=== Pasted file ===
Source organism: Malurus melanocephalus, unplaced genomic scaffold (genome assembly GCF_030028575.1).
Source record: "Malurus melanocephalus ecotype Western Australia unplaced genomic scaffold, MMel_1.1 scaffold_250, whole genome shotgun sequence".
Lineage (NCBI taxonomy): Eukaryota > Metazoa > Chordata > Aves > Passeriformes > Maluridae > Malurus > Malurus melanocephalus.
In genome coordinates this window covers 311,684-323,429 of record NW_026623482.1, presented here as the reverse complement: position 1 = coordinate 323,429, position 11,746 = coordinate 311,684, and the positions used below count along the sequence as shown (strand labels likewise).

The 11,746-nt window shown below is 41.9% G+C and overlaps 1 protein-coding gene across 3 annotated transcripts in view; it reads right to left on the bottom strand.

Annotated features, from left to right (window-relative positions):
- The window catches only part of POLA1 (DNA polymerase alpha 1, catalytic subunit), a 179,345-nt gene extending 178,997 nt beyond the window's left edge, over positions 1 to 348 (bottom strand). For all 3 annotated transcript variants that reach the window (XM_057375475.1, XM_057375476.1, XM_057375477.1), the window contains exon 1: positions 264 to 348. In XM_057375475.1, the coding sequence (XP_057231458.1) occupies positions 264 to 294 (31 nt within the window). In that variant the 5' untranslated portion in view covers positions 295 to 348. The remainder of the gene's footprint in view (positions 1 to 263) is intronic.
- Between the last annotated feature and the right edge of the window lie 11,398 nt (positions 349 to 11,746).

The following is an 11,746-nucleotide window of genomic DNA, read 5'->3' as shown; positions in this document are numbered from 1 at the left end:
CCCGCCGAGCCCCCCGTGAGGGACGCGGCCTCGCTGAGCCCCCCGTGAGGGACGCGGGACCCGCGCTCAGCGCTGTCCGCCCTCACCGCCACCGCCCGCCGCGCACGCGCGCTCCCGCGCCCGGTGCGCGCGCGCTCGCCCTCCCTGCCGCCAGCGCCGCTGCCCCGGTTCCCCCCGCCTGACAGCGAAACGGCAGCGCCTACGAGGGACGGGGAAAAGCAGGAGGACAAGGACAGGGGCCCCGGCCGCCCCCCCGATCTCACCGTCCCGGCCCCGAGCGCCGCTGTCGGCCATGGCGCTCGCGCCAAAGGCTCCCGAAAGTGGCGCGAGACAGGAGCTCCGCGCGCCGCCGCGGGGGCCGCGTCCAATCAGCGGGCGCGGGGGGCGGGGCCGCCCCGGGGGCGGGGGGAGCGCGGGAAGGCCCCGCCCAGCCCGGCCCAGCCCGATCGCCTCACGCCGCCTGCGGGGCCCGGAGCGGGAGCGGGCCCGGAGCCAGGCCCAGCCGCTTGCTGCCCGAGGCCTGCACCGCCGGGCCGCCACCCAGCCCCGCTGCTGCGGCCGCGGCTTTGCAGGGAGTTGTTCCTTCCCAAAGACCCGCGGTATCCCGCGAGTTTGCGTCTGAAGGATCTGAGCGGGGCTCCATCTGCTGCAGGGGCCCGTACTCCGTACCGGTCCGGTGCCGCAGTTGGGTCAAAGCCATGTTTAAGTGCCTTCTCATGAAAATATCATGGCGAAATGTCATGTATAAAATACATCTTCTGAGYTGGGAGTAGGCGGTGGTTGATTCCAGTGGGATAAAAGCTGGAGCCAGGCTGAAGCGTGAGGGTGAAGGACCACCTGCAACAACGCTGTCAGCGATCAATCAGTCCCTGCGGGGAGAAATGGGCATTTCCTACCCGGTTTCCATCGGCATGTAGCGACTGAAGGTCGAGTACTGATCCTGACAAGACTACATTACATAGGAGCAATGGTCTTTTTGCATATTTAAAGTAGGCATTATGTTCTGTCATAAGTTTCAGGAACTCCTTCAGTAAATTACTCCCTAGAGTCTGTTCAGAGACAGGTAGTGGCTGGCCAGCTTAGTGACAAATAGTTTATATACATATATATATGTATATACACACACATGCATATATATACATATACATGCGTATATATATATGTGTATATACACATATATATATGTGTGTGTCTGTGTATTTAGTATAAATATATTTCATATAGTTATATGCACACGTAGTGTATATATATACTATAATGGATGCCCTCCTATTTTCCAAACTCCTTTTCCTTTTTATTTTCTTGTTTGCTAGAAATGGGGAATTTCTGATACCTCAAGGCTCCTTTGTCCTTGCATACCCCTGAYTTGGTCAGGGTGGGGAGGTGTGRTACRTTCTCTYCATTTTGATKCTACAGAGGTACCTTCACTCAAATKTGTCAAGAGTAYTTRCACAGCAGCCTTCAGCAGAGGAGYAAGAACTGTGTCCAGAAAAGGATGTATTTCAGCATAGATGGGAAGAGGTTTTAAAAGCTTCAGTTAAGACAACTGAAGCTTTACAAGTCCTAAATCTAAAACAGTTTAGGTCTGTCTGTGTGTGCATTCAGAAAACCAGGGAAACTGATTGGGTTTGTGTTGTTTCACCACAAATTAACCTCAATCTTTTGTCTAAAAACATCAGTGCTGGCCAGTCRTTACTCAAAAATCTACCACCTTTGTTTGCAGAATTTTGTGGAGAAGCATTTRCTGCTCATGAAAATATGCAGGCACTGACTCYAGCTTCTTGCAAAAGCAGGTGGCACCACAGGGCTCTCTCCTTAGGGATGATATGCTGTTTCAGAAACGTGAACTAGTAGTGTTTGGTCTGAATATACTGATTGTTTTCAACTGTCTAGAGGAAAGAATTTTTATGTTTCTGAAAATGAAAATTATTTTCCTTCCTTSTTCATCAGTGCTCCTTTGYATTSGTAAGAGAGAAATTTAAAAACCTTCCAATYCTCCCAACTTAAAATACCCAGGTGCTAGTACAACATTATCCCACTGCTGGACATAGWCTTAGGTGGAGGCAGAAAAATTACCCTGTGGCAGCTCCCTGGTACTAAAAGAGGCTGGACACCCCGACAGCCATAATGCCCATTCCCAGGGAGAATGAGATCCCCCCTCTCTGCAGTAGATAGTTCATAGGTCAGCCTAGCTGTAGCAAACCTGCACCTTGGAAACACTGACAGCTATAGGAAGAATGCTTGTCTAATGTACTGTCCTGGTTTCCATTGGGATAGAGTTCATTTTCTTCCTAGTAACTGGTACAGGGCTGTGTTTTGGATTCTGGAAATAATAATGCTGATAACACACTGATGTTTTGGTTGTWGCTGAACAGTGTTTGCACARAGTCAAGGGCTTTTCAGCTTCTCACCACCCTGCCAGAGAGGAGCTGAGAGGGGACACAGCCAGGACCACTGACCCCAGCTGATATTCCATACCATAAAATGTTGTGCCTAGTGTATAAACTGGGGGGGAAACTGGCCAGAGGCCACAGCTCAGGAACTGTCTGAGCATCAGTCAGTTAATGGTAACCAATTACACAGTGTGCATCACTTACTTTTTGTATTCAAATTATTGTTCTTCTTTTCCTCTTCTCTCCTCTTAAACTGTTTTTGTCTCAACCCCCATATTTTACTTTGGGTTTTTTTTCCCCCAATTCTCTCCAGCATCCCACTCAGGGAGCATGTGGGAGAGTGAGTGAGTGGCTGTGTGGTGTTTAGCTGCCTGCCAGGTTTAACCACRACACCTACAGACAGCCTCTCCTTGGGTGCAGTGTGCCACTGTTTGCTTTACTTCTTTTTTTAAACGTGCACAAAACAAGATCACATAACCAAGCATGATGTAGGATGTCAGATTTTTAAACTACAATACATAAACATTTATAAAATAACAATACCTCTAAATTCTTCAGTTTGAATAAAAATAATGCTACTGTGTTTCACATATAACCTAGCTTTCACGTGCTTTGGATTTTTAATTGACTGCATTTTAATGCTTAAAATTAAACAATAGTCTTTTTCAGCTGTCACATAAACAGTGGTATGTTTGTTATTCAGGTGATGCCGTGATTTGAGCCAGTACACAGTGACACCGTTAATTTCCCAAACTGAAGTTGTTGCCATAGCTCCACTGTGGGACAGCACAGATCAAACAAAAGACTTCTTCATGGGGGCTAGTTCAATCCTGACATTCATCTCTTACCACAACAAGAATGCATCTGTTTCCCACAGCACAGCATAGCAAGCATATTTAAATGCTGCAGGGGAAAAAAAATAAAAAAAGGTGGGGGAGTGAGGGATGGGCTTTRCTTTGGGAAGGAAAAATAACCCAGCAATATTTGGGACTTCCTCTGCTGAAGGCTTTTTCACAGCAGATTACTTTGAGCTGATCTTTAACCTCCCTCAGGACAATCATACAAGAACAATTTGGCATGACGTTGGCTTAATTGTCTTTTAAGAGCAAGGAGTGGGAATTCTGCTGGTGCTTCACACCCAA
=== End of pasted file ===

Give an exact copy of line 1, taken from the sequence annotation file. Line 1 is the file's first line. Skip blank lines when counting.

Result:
Source organism: Malurus melanocephalus, unplaced genomic scaffold (genome assembly GCF_030028575.1).